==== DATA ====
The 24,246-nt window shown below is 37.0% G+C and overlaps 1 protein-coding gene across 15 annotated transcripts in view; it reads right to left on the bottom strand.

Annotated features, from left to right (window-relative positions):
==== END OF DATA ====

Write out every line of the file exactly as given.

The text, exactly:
The 24,246-nt window shown below is 37.0% G+C and overlaps 1 protein-coding gene across 15 annotated transcripts in view; it reads right to left on the bottom strand.

Annotated features, from left to right (window-relative positions):